Some teachers accept disciples very easily requiring very little, while others require a lot from disciples. Equally, some disciples may be accepted easily and some may not, even by the same teacher. The teacher may have different ideas and motives for every disciple and student in some cases.

Teachers, in Chinese gongfu as well as most other contexts, are referred to in Mandarin as LaoShi. It is a generic term of respect. Students and anyone one else who is indirectly or directly referring to a teacher, whether or not it is their teacher, will use this term.

The word “Master” in English is a bit more complicated, as in Chinese as well as English is has several meanings. When a disciple refers to or directly speaks to their teacher (master) they will certainly call him or her, Shifu. Others including students and people who do not know the teacher will not likely call them Shifu, it would be too much.
When referring to a “master” of great skill that is not one’s own teacher or shifu, one might refer to them in Chinese as ZongShi, such as “Chen ZhaoKui Zongshi.” This term is never used in direct address nor in reference to one’s own teacher.


Wu De in mandarin translates to martial virtue, which refers to a kind of code of ethics or type character and behavior regarding martial arts. This is a concept which has much confusion surrounding it, especially regarding Taijiquan. Because of the misconceptions that have been attached to the popularization of Taijiquan over the years, there appear to be conflicts when considering WuDe.

Because of the slow and peaceful appearance of some Taijiquan practice methods, as well as its relationship to principles of non-resistance, the concept of WuDe has been a bit twisted in that to some, martial virtue means not hurting the opponent etc. In my experience of Chen Taijiquan, the methods of fighting along with WuDe certainly call for actually fighting when fighting. When protecting oneself or others from danger, injury or worse for the opponent if the situation requires it, has certainly been and still would be the goal for any serious student of these martial arts.

However violent the fighting art may be, Chen Taijiquan does still have a reputation for WuDe that ‘s roots can be found in stories from the Chen family, as well as Classic writings of old. Unlike Xingyiquan, which holds the saying “Yi Beng Kan Xue,” translating to something like “one hit, see blood,” Chen Taijiquan does have within its tradition a measure of restraint. through the family history the fist was taught with a bit of morality attached. Students of the fist were not intended to simply learn a fighting art and proceed to start trouble, rather responsibility towards family and society was also encouraged. Masters of the past have been noted as having strong moral character and decency toward fellow beings.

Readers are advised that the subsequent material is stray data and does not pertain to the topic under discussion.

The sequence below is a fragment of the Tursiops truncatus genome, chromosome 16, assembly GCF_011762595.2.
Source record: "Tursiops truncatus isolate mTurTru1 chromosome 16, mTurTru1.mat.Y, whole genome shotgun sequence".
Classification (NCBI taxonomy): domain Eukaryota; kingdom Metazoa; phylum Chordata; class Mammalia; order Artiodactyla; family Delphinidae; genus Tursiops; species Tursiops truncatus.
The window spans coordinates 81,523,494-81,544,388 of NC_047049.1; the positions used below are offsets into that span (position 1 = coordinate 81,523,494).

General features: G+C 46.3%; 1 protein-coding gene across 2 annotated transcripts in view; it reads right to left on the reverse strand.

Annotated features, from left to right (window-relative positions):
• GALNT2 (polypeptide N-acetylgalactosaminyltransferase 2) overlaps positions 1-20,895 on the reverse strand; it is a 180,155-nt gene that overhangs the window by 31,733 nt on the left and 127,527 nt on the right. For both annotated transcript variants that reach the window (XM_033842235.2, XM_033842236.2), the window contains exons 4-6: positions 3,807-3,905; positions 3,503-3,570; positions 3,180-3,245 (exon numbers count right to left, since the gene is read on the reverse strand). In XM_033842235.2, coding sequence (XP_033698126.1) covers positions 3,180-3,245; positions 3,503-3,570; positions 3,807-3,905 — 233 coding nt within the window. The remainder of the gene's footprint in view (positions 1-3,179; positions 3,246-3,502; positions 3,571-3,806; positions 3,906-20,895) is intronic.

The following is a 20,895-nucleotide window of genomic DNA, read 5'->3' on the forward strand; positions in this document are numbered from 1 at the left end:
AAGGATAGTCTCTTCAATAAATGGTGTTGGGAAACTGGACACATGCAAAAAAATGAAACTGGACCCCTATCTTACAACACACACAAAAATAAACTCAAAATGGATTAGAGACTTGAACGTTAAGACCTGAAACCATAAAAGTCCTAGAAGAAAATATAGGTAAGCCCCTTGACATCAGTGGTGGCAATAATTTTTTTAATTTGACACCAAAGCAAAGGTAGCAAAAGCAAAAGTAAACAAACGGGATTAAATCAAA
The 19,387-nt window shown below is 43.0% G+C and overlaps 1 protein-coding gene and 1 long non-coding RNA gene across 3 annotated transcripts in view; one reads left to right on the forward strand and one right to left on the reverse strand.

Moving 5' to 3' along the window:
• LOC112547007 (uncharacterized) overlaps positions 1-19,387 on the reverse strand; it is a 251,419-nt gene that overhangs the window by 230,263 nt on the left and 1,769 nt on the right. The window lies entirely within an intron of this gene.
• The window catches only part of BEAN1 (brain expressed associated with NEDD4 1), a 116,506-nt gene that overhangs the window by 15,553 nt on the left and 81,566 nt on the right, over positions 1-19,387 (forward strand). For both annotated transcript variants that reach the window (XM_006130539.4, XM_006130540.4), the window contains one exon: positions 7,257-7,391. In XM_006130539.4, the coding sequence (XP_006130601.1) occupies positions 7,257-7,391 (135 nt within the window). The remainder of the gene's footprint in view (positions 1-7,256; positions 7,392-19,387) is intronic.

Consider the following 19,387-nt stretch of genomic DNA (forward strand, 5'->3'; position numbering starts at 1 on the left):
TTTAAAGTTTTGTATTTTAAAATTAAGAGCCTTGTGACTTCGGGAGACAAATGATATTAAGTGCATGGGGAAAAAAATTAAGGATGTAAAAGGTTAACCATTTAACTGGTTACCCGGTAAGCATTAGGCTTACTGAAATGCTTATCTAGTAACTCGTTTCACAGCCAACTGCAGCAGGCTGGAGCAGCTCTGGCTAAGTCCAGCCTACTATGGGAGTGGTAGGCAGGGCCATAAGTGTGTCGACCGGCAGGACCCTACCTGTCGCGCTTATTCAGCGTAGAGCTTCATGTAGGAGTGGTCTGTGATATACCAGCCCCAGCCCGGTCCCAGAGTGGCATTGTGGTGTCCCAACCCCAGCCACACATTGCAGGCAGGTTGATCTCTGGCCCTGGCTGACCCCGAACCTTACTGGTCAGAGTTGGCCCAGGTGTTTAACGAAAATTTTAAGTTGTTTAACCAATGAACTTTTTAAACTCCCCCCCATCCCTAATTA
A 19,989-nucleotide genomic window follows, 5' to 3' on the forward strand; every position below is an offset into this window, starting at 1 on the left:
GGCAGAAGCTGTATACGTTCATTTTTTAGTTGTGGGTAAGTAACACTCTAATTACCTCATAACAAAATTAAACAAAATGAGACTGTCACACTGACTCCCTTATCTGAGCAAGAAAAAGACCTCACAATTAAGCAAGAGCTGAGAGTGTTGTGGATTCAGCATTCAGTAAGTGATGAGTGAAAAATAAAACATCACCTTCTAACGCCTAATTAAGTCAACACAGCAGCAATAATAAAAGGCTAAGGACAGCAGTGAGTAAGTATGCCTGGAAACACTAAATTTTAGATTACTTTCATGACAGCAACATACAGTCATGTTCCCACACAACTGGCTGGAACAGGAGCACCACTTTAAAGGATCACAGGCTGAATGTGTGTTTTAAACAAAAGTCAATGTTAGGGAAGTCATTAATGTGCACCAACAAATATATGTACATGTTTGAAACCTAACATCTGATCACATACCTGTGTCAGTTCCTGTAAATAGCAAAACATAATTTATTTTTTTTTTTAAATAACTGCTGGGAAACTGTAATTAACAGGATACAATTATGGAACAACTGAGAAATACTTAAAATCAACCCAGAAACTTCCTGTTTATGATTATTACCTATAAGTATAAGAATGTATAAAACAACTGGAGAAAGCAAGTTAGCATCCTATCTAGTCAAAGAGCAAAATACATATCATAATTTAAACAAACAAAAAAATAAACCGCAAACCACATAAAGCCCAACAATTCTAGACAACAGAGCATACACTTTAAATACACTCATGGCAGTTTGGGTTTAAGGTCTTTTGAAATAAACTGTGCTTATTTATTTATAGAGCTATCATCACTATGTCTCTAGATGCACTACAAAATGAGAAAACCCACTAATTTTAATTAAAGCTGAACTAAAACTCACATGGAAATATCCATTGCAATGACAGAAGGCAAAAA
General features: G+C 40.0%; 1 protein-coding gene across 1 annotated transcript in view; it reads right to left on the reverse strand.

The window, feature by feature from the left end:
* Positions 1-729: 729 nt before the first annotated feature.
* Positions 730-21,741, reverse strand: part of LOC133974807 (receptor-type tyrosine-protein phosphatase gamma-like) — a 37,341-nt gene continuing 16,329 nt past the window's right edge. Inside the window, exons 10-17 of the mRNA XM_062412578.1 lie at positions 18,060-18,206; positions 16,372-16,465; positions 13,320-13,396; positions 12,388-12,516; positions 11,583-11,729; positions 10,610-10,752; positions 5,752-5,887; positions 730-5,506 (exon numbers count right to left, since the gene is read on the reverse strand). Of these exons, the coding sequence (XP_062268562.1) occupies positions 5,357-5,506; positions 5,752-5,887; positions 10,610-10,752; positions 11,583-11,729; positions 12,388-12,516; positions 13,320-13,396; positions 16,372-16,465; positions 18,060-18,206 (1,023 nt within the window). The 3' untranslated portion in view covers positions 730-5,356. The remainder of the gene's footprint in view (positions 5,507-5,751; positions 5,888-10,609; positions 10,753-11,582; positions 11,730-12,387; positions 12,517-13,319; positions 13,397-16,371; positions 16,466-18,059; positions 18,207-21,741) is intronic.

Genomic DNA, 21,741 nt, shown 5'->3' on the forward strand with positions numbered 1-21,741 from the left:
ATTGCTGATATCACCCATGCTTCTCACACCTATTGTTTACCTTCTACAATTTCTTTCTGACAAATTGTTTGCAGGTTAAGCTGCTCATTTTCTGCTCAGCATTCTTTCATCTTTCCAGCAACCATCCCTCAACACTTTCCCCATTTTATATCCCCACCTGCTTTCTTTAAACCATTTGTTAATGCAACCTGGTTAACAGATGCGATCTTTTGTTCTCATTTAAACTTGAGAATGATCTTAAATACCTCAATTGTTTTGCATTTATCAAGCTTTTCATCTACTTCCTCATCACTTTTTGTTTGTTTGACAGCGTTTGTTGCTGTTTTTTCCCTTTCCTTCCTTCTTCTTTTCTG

Besides perhaps reflecting the character of the family in general, one must also understand that Chen Village had an interest in not being at constant war with the close and surrounding areas, so moral behavior in practitioners of the fist was a very important matter for survival. No matter whether one wins or loses, even great fighters start trouble by fighting.

Eating Bitter:

Eating bitter is a term that in mandarin is, “Chi Ku.” It has the meaning of working hard or accepting some pain to gain what it is one is hoping to achieve. A student of martial arts may have to eat bitter in terms of practice and even in some cases just in terms of taking social abuse from classmates or even the teacher. This is a situation, that I have personally been through and I don’t recommend it. This kind of social abuse is really a reflection and manifestation of latent insecurities of the teacher and/or the classmates, and has little to do with learning gongfu, nor will it likely lead to learning in any specific way, though in some cases one may put up with it to learn something. Anyhow it does not need to be like this, nor is it the mark or real gongfu, it is just the mark of mean-ness.

Truly eating bitter outside of the psychological context, means practicing very hard and enduring both the mental and physical pain that is required in gongfu to progress. this can be both the pain of practicing, which is not small thing in our line, or the pain of training applications, again, that can hurt.

Eating bitter (hard practice, not taking psychological abuse) should be required for discipleship, and likely was in the old days. However, in the present in many situations, discipleship is nothing special, or perhaps the implicit commitment of the disciple to practice hard is not honored. Some teachers may take some disciples seriously while not others, as some disciples may take their role more seriously than others. In a best case scenario, discipleship should be a serious commitment to develop the art, not just a title to flaunt.